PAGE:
The Thousand Cankers Disease (TCD) of walnuts, particularly black walnuts, that was previously thought to occur only in the western U.S., was recently found near Knoxville, Tennessee. Based on the relatively widespread distribution of the disease in the surrounding area and the fact that many of the affected trees were in advanced stages of decline, it is thought that TCD, caused by the fungus Geosmithia morbida, and it’s vector, the walnut twig borer (Pityophthorous juglandis), more than likely have been in the area for at least 20 years. Symptoms of TCD include dieback of the crown and flagging of individual branches (i.e., yellowing of leaves still attached to the branch or browning of leaves that have collapsed and wilted). Another diagnostic feature associated with dead or dying branches is the occurrence of tiny exit holes. When the bark around the exit holes is peeled back, larval galleries are usually evident. Although the disease poses a major threat to walnuts throughout the eastern U.S., it will probably not be a major problem in Louisiana as we do not have a substantial number of walnut trees in the state.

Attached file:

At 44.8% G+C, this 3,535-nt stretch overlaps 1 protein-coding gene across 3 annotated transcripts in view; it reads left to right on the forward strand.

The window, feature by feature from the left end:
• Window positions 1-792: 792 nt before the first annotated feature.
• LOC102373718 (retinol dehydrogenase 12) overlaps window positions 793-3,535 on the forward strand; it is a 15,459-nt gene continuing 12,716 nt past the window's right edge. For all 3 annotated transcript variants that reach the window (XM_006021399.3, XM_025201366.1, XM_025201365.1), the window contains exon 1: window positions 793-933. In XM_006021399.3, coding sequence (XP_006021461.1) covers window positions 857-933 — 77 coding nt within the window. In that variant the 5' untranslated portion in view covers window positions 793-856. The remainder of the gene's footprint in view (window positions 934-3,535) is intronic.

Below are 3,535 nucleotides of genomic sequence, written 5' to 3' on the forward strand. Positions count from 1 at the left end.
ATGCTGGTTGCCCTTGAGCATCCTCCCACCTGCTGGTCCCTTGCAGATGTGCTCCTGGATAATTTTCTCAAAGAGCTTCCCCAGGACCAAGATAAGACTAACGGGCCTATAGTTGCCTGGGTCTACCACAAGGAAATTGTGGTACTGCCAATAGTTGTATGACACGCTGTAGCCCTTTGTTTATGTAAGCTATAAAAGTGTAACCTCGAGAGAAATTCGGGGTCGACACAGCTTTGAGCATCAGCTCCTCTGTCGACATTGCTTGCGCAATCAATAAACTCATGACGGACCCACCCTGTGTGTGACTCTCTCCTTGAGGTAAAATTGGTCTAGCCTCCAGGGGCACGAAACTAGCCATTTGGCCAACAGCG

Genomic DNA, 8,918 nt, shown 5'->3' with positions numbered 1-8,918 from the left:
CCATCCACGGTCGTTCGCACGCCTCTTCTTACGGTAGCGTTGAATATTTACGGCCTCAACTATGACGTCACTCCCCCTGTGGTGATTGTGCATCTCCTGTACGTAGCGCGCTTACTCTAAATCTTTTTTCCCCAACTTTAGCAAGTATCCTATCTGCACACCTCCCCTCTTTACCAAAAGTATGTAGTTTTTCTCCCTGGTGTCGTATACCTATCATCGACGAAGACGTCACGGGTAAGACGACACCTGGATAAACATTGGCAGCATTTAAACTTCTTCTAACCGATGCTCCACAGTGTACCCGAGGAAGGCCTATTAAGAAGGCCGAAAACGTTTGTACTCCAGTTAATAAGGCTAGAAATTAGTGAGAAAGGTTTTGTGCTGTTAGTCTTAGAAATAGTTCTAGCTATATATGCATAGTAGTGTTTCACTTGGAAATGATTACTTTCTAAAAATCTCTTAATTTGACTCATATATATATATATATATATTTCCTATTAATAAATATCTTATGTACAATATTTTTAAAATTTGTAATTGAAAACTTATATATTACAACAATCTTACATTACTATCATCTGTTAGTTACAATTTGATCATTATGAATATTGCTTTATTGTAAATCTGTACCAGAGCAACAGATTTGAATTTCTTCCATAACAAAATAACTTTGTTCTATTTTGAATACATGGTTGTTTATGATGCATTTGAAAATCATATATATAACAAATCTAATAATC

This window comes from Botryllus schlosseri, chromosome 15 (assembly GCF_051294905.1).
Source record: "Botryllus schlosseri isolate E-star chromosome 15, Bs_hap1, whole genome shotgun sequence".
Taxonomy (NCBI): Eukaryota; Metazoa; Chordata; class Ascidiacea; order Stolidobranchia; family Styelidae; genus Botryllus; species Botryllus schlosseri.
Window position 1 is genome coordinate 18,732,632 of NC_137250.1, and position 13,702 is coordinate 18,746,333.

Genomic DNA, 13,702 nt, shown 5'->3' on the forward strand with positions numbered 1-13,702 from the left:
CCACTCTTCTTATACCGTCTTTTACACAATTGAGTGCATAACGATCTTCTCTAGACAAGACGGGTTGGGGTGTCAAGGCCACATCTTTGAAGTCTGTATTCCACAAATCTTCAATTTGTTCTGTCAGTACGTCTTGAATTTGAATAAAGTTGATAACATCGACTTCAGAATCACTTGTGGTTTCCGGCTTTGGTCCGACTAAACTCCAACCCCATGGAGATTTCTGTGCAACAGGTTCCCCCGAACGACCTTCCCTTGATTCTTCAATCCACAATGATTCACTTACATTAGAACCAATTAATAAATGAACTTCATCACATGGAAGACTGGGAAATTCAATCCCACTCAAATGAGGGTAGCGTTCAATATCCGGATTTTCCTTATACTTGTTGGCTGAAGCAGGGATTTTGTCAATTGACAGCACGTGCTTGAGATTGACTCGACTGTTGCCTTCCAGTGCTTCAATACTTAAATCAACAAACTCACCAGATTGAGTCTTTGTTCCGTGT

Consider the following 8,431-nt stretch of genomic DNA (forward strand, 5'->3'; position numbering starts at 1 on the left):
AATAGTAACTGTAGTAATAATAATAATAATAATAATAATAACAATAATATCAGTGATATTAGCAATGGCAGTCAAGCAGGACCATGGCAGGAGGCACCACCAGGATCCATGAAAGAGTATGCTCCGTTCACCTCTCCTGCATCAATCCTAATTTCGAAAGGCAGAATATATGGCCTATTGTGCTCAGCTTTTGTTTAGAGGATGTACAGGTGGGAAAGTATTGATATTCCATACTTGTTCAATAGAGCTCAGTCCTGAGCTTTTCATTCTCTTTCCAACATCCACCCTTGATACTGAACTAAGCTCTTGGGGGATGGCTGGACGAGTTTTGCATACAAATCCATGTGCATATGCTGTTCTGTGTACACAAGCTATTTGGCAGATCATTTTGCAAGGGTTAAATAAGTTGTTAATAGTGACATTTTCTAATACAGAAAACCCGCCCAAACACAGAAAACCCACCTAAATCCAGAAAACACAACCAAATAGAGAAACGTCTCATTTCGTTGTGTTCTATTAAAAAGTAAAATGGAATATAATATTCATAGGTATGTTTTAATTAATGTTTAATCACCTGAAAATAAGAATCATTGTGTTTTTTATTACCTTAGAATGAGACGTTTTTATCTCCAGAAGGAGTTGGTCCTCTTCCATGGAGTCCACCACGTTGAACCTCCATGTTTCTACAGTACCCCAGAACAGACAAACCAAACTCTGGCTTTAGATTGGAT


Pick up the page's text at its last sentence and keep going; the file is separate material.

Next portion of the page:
Photos by Whitney Cranshaw and Ned Tisserat, Colorado State University; used by permission of Bugwood.org.